NOTE:A job developer can create and package jobs that include a .jdl file, a .policy file, a .trig file (trigger), and a .sched file (schedule). The presence of the .sched file in the job package is also typical of the predeployed discovery jobs installed with the Orchestration Server, which run without intervention when the criteria for firing the schedule are satisfied. Such jobs are visible in the Job Scheduler because they already include the .sched components.

Although this walkthrough demonstrates only the first method listed above for deploying, the other methods are relatively simple, so no further examples are provided to illustrate them.

  1. In the Explorer panel of the Orchestration Console, right-click the Jobs container, then click Deploy Job to open the Select the Component File to Deploy dialog box.

  2. Open the Look In drop-down list, then navigate to the location of the job you want to deploy.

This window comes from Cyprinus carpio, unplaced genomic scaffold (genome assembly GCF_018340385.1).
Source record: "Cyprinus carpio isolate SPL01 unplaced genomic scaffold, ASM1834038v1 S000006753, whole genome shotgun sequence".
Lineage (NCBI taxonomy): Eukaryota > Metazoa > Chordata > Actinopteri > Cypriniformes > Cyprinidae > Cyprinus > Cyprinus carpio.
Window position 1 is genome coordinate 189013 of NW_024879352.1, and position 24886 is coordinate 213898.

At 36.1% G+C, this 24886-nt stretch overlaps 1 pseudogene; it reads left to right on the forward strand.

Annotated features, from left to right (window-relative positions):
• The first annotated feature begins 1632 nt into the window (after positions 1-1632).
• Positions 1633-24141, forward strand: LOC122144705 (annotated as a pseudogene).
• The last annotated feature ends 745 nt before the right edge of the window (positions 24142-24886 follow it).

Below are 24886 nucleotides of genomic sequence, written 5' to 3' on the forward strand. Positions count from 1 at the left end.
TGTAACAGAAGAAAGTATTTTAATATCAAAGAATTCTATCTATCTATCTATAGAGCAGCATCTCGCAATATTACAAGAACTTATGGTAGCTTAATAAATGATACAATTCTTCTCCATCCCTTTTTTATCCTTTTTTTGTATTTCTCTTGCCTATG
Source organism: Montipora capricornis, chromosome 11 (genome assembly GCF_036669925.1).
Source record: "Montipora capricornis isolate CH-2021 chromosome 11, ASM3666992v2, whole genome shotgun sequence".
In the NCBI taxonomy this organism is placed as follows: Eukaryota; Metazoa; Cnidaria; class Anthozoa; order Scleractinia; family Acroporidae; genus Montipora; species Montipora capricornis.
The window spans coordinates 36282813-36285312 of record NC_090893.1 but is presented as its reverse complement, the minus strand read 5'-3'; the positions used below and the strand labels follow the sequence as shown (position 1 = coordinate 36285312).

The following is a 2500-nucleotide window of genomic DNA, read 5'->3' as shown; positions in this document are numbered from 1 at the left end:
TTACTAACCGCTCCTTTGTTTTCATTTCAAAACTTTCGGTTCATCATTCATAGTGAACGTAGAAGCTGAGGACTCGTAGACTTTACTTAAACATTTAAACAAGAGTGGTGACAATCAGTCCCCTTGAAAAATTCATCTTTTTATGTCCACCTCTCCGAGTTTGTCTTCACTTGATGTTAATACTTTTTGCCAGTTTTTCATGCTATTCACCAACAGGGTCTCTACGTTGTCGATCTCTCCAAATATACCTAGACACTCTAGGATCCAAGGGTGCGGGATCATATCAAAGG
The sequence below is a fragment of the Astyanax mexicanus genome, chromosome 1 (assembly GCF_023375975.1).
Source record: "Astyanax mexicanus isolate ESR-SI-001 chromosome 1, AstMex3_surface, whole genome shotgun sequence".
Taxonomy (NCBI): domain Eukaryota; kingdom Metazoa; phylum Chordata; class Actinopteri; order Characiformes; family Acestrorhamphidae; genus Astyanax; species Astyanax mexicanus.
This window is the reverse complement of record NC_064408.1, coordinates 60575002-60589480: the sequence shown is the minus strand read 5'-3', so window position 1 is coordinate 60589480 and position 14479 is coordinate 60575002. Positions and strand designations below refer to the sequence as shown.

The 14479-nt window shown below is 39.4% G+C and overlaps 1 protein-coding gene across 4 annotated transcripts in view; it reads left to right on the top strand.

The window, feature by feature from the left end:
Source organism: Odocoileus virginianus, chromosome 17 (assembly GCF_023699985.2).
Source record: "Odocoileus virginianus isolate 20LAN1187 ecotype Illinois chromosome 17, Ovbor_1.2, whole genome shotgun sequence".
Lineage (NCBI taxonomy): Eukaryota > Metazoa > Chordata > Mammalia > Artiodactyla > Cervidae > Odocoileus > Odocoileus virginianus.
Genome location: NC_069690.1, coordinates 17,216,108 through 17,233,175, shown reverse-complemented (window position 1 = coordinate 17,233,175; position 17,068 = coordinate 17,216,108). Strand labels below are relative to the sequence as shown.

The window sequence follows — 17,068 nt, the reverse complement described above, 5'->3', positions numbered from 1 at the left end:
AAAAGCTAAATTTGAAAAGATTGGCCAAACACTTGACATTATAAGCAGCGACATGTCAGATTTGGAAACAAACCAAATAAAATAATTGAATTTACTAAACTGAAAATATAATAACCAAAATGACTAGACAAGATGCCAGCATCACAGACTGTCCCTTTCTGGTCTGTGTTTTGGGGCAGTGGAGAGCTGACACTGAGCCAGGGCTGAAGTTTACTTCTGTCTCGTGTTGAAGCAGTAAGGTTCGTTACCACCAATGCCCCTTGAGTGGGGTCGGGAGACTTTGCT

Although a job developer can store jobs at any location on the network, the sample jobs shipped with the Orchestration Server are limited to the directories where the product is installed. For this walkthrough, navigate to the /opt/novell/zenworks/zos/server/components/systemJobs directory.

  3. Select auditCleaner.job, then click OK to deploy the job to the Jobs container.

    The job appears in the all container and in the examples container in the tree.

13.2.2 Creating a New Schedule for the Job

When a job has been deployed, you can create a schedule to specify when you want it to run. In this walkthrough, you create a schedule for the auditCleaner job by using the Scheduler tool in the Orchestration Console.

  1. In the toolbar in the Orchestration Console, click the Job Scheduler button to open the Job Scheduler view.